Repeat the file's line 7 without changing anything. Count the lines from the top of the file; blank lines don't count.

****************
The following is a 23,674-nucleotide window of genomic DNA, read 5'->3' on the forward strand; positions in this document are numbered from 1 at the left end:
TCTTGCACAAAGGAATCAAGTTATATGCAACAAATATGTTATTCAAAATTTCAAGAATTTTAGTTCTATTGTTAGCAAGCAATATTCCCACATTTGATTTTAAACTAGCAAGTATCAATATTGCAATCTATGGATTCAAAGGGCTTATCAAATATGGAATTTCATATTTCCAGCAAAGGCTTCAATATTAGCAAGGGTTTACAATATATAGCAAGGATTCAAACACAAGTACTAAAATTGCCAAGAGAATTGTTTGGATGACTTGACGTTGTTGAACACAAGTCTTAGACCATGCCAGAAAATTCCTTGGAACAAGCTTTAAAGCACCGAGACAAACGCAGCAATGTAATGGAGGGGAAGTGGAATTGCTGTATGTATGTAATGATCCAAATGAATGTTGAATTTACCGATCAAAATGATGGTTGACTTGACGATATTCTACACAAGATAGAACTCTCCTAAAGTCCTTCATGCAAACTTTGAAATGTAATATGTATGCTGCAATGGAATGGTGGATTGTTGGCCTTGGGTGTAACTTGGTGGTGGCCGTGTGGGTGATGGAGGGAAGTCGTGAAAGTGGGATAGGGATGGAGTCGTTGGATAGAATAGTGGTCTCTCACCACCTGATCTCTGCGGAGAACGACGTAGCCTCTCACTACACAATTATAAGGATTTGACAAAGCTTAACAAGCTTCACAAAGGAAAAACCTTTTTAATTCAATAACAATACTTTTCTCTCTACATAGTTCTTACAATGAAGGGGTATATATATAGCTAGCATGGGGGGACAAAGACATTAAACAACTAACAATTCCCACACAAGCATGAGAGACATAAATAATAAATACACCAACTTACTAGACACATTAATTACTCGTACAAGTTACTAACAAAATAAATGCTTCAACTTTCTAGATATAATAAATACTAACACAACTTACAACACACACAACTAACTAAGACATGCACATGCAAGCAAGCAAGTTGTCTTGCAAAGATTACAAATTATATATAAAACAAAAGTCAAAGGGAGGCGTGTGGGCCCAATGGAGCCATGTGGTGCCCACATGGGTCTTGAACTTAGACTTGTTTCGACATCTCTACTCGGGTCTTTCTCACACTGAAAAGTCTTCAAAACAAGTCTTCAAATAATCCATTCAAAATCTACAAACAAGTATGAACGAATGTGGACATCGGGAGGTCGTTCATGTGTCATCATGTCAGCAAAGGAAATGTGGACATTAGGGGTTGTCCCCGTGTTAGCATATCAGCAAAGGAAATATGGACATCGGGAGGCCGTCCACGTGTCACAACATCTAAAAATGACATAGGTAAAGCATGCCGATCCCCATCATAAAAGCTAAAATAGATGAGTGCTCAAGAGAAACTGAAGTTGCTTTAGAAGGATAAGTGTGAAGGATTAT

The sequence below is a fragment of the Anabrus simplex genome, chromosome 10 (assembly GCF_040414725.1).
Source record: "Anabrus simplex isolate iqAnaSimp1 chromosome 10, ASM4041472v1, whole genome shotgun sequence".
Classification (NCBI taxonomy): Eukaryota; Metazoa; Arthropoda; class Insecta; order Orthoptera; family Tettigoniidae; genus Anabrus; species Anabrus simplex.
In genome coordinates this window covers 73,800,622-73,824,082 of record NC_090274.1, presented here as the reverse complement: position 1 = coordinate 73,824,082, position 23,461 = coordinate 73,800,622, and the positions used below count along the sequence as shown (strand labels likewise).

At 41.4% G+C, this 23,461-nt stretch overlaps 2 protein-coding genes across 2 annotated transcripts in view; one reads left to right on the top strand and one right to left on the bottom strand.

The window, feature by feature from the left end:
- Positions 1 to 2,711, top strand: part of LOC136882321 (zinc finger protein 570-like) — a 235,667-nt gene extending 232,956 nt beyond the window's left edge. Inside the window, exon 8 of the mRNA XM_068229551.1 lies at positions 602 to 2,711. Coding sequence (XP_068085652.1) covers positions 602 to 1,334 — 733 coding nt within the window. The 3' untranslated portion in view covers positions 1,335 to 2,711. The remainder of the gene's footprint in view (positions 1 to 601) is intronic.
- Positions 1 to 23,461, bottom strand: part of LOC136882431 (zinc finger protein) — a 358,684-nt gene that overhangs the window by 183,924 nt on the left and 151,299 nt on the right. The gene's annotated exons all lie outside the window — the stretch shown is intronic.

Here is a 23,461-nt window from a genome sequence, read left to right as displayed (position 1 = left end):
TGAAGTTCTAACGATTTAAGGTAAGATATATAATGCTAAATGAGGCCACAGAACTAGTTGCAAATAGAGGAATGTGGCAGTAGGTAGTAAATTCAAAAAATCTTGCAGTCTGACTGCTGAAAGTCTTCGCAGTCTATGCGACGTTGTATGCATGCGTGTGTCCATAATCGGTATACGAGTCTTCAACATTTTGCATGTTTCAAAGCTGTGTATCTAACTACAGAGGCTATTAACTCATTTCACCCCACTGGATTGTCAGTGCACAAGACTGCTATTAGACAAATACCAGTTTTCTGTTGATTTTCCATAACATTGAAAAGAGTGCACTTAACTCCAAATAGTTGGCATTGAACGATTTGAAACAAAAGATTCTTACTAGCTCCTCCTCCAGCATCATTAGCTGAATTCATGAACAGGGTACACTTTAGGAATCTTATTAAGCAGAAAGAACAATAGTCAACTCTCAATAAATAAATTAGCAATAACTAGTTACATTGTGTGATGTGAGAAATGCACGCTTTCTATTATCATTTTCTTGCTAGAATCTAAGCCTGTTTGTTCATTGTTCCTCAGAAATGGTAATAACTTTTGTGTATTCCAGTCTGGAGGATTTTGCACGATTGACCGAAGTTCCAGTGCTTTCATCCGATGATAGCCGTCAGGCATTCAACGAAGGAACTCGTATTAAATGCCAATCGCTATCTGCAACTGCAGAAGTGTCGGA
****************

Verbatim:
At 41.4% G+C, this 23,461-nt stretch overlaps 2 protein-coding genes across 2 annotated transcripts in view; one reads left to right on the top strand and one right to left on the bottom strand.